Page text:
Pressure treated pine is one of the most common options. A chemical preservative containing insecticide is impeded within the wood through the use of pressure. Two of the chemicals used most often to treat wood are copper boron azole (CBA) and alkaline cooper quaternary (ACQ).

Can you DIY termite control? ›

Termites are heat-sensitive, so heat can be an excellent termite repellent and an easy homemade termite killer. If you can heat up a space to at least 120 degrees F. for at least half an hour, the termites there will die. This is a cost-effective way for DIY termite control without using pesticides.

How do you termite proof a house? ›

Top 10 Ways To Make Your Home Termite-Proof
  1. Remove Standing Water. ...
  2. Repair Water Leaks. ...
  3. Seal Cracks, Gaps & Holes. ...
  4. Properly Store Wood & Cardboard. ...
  5. Maintain The Lawn. ...
  6. Declutter. ...
  7. Regular Inspection. ...
  8. Remove Piles Of Wood.

How do you stop termites from spreading? ›

How Do You Prevent Termites from Spreading in the North and East...
  1. Remove sources of excess moisture.
  2. Fix leaky faucets and broken pipes.
  3. Declutter your home.
  4. Clean up debris in your yard.
  5. Remove any piles of wood in or near the home.
  6. Place infested items in the sunlight.

Do termites come back once treated? ›

Can Termites Return After Treatment? Unfortunately, they can. Termite treatment is very involved and requires ongoing maintenance to keep these pests out.

How does vinegar get rid of termites? ›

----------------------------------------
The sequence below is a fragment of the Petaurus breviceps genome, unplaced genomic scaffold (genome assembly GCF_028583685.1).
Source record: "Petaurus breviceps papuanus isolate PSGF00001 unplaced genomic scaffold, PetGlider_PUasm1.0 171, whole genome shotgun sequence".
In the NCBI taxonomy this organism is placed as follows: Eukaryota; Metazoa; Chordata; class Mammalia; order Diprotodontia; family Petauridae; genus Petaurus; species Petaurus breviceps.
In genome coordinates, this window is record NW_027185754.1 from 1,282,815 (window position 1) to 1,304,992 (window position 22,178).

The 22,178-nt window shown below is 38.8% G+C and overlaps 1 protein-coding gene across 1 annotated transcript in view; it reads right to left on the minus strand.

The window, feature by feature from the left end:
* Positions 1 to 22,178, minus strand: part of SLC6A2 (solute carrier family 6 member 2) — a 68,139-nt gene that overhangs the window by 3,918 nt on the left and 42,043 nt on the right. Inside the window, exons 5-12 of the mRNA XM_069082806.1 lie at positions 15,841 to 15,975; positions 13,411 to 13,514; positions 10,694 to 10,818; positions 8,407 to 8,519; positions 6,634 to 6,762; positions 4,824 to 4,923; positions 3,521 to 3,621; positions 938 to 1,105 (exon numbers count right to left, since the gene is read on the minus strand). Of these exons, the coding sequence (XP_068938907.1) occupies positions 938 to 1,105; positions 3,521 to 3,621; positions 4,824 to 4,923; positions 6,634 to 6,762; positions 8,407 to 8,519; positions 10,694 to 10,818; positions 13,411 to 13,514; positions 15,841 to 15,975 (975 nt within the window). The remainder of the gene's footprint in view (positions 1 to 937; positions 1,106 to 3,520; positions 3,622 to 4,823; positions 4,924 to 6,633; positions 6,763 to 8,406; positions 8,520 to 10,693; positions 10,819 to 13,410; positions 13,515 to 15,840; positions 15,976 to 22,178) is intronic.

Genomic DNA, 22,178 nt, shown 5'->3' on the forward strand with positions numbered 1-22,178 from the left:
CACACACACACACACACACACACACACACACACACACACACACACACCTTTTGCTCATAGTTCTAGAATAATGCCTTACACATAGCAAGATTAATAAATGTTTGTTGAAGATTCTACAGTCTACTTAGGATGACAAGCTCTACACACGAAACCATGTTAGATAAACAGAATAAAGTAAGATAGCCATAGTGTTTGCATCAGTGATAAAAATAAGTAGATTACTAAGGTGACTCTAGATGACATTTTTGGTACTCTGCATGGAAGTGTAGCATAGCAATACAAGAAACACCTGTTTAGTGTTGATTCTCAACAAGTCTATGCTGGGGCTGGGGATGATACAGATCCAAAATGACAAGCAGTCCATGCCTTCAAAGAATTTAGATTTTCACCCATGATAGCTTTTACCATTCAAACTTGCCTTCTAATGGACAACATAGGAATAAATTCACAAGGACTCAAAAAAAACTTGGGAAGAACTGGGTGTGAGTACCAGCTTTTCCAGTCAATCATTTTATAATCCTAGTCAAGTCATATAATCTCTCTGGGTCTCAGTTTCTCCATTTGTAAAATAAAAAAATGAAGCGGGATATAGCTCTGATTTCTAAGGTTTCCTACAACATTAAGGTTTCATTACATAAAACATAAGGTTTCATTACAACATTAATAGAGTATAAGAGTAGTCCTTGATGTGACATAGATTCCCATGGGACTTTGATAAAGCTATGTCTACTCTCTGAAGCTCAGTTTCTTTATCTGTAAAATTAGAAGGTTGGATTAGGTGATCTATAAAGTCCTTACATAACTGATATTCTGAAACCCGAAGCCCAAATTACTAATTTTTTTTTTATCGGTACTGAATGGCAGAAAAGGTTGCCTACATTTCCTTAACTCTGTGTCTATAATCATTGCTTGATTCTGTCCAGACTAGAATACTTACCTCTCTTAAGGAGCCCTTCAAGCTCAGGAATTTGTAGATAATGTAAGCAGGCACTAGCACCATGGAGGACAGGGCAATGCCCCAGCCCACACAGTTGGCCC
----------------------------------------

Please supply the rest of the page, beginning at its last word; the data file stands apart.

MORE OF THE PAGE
Vinegar. Vinegar is the wonder material for your home. Not only can you use it to clean everything from your kitchen counter to shower, but you can also use it to kill termites. Just mix up a half a cup of it with the juice from two lemons, and you've got your termite killer.

What kind of vinegar kills termites? ›

6. Exterminating Termites With White Vinegar. Another successful method for killing termites is the use of white vinegar. All you have to do is combine the juice of two lemons with a half cup of vinegar.

What causes termites to invade your house? ›

Any crack or fissure in home foundations or gaps in siding offer termites the opportunity to come inside. Subterranean species build mud tubes in these imperfections and use these to move indoors. Additionally, cracks around windows and doors allow swarmer termites of all species to get inside and start colonies.

What kills termites naturally? ›

Borax powder, or sodium borate, can kill termites naturally. You just sprinkle the powder on the termites and the affected area, or you make a solution of the powder and water to spray or paint on affected areas. You can also paint the solution on surfaces as a termite repellant.

What is a good bait for termites? ›

Research has since shown that barrier products that are non-repellent and lethal to termites tend to be most reliable. Current examples include Termidor® /Taurus® (fipronil), Premise® (imidacloprid), and Altriset® (chlorantraniliprole).

What chemical kills termites in soil? ›

Termidor - (Fipronyl) is widely used for termite control and is the most popular termiticide in the USA. Termidor is the only Termiticide to show 100% effectiveness against termites and also provides termite colony elimination. It was first introduced in the United States in 2000.

What time of day are termites most active? ›

Subterranean termites swarm during the day, particularly after rainfall. They're most active in the spring. Invasive Formosan termites swarm at night and are generally at their peak in the late spring and summer. Drywood termites are also active at night, especially around lights.

What do termites turn into? ›